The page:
The BoJ diverged from other central banks who are unwinding their stimulus programs by saying it was committed to keeping interest rates “extremely low” for the foreseeable future, and pledging to continue buying bonds. The BoJ did signal some flexibility around its yield curve control policy by widening the band that the 10 year JGB would be allowed to fluctuate within. The market promptly tested the limits by selling off prompting swift intervention by the BoJ. In the US the Federal Reserve kept its benchmark interest rate on hold at its policy meeting. With the US economy growing at of 4.1% in the second quarter, the Fed is widely expected to increase rates in September. The Bank of England raised its main rate for the first time since 2007 to 0.75%.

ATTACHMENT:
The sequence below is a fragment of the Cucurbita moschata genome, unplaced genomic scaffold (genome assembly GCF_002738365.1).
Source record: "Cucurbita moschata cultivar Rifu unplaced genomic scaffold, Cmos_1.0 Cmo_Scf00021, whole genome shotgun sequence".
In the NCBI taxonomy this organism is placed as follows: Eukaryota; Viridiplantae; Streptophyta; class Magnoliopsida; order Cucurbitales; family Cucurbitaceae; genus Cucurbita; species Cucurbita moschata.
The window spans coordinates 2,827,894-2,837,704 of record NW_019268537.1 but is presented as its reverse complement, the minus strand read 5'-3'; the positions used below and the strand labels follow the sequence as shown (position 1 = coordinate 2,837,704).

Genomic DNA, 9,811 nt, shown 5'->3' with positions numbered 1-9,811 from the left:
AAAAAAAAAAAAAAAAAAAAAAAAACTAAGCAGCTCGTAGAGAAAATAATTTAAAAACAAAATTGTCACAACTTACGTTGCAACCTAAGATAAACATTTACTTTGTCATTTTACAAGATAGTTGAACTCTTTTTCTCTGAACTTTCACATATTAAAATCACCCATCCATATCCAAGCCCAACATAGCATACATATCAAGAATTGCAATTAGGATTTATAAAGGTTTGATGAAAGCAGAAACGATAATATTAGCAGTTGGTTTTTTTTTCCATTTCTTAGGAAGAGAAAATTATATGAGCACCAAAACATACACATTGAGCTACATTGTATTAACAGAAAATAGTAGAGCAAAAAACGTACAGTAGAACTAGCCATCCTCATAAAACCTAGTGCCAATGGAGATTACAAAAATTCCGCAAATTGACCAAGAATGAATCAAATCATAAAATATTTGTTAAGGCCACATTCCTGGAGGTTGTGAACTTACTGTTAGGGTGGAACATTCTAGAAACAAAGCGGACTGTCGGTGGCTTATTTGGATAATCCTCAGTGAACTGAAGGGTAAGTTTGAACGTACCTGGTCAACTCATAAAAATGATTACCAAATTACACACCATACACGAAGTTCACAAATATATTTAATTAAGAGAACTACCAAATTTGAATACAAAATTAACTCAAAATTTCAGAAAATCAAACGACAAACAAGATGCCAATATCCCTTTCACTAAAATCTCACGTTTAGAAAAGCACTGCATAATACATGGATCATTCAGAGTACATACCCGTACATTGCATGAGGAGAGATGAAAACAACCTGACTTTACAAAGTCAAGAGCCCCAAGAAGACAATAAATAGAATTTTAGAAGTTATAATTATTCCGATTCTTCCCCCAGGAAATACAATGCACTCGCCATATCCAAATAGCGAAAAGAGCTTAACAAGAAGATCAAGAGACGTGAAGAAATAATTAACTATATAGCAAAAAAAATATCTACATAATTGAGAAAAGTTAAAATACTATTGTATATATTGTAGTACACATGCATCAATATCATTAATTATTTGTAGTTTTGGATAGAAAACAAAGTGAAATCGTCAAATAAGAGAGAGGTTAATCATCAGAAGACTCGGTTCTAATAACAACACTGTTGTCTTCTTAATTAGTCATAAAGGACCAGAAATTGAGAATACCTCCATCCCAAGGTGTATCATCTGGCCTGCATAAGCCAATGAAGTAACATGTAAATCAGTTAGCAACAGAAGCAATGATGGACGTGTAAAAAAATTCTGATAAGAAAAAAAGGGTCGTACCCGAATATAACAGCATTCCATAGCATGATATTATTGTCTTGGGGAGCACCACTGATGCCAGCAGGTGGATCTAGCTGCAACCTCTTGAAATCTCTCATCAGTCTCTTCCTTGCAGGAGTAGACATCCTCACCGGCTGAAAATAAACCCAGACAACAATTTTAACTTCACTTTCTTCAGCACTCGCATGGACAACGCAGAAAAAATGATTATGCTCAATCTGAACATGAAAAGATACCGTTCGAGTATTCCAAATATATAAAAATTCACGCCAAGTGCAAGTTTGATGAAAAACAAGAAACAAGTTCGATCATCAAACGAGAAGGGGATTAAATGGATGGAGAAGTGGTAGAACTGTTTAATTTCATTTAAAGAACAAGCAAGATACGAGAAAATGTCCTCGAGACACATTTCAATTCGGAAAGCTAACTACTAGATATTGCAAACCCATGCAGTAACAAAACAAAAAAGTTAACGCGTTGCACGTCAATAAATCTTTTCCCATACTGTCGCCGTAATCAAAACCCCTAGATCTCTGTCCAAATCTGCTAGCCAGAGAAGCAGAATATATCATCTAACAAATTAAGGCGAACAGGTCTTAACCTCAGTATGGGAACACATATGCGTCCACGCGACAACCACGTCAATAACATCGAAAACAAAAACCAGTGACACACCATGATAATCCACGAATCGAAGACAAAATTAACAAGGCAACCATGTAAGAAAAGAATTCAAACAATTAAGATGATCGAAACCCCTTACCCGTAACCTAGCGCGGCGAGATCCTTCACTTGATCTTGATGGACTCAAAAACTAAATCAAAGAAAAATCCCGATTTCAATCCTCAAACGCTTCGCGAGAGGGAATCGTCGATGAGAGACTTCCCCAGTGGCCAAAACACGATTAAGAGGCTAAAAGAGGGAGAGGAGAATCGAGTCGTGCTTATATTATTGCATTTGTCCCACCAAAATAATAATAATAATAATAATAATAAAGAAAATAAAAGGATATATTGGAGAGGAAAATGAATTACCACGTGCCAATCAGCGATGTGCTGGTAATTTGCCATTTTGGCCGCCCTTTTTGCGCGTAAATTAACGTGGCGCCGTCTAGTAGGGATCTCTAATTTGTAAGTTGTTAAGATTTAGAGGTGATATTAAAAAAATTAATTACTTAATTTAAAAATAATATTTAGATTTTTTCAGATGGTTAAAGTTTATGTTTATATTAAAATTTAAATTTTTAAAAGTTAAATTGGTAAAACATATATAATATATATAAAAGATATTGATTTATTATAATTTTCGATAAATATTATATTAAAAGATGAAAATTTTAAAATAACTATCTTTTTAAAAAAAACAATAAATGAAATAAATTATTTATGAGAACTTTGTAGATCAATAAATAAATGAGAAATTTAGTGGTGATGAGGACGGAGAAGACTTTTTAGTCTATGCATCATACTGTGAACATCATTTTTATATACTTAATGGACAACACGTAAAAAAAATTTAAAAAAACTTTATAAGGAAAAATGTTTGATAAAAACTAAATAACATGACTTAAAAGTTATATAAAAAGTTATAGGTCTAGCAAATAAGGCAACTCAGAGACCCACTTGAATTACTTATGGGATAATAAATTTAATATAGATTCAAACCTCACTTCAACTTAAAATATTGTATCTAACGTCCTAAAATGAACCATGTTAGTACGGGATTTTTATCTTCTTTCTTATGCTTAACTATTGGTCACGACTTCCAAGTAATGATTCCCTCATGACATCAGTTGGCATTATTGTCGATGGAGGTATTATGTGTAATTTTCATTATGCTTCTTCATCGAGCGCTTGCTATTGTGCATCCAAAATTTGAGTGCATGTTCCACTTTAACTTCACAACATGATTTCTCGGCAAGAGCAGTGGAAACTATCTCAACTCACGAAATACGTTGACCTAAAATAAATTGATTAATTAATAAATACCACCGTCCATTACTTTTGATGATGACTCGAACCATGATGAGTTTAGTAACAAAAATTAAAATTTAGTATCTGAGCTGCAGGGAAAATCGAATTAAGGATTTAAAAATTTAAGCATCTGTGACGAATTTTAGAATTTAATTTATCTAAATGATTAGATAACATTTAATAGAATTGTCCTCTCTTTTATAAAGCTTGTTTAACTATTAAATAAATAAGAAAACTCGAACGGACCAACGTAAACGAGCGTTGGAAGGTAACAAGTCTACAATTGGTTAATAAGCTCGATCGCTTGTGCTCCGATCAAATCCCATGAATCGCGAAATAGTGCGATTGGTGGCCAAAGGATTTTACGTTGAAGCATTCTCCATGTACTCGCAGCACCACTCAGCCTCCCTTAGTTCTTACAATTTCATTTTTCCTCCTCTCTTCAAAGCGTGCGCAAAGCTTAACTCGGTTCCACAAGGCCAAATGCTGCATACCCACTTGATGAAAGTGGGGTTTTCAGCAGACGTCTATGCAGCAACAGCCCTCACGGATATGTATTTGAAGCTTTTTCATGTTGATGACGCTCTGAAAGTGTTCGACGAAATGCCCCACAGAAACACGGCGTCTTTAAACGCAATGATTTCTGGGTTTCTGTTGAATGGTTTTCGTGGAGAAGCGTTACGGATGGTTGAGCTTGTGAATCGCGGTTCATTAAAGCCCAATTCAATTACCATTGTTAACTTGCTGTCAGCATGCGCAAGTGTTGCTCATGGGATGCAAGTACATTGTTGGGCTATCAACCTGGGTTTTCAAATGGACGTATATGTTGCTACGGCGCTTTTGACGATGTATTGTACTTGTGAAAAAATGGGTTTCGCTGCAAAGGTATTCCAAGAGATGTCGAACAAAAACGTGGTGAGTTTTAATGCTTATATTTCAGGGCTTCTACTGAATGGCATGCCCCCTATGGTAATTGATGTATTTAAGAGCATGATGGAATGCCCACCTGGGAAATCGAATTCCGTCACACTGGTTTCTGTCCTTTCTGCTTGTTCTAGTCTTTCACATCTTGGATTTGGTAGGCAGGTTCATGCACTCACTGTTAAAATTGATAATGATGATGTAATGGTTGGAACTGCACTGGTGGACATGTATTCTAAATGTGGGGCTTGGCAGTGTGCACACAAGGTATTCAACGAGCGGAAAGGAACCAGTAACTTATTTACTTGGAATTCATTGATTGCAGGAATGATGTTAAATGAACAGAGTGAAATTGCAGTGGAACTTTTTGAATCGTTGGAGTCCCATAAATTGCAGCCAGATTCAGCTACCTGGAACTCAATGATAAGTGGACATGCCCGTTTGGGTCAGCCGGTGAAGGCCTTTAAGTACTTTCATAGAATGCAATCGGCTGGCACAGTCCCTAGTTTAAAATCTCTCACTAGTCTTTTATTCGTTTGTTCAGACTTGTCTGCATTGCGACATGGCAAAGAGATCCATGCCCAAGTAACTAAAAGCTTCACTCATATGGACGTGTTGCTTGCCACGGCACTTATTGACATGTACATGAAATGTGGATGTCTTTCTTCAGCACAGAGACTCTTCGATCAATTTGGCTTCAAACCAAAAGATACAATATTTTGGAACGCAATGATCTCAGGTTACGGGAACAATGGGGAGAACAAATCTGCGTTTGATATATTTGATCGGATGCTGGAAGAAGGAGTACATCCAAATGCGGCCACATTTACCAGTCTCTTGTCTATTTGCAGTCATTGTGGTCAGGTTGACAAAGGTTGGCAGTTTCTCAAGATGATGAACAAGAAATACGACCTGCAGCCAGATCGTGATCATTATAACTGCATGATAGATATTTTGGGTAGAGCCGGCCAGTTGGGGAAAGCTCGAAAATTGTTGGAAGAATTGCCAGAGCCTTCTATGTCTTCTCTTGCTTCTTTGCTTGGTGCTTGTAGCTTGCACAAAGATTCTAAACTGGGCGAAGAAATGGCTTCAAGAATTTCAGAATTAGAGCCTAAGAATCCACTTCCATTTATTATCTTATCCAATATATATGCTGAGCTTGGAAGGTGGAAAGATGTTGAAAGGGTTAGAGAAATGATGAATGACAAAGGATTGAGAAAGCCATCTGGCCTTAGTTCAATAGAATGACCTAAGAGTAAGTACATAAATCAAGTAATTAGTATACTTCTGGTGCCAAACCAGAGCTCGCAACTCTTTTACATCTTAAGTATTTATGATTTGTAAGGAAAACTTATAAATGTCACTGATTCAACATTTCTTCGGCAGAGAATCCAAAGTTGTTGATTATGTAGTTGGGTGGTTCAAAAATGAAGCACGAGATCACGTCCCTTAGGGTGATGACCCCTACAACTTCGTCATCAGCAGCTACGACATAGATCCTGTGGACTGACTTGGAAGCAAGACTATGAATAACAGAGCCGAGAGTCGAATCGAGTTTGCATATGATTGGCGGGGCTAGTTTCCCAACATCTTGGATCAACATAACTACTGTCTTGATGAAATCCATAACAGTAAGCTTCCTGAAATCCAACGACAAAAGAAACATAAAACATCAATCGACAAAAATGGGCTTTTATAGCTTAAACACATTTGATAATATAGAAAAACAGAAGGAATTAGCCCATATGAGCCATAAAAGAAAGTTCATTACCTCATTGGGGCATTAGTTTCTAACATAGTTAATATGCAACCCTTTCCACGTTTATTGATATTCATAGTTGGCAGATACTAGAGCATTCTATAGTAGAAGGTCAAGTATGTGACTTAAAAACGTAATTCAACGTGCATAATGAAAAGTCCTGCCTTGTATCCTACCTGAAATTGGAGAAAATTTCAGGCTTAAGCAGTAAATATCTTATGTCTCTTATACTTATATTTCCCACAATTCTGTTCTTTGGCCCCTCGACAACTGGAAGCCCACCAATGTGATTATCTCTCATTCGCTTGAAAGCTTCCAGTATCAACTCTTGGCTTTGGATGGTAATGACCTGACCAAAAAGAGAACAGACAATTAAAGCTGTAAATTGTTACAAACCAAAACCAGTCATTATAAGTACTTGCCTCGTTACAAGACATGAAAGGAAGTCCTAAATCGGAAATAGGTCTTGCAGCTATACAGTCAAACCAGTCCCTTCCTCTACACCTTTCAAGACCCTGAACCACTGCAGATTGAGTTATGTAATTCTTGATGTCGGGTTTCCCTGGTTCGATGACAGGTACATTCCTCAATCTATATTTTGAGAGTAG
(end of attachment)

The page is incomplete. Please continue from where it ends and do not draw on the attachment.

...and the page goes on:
The ECB next meets September 13 where it will have to consider slowing growth (0.3% last quarter) and the impact of slowing trade and growing risk of trade war in its policy decisions.
In a poor couple of weeks for tech shares, Apple managed to top 1 trillion USD in market cap with a strong result, Amazon had similarly strong results but Facebook, Netflix and Twitter saw sharp falls in their stock prices in an apparent divergence at the top of tech.
In a further sign that US President Trump’s trade war may be politically motivated, the President ratcheted up rhetoric ahead of the Ohio special election in the 12th Congressional District where an average of recent polls puts Republican Troy Balderson just ahead of Democrat Danny O’Connor in their bid to succeed Republican Pat Tiberi. Democrats have been winning more congressional seats since Trump took office and the midterms will be a further test for the President. Investors should be cautious either way. So far President Trump for all his faults has been a boost for the US economy and a positive factor for the markets. A Democrat controlled Senate could unwind the tax cuts and stall further deregulation and fiscal expansion in the short and medium term.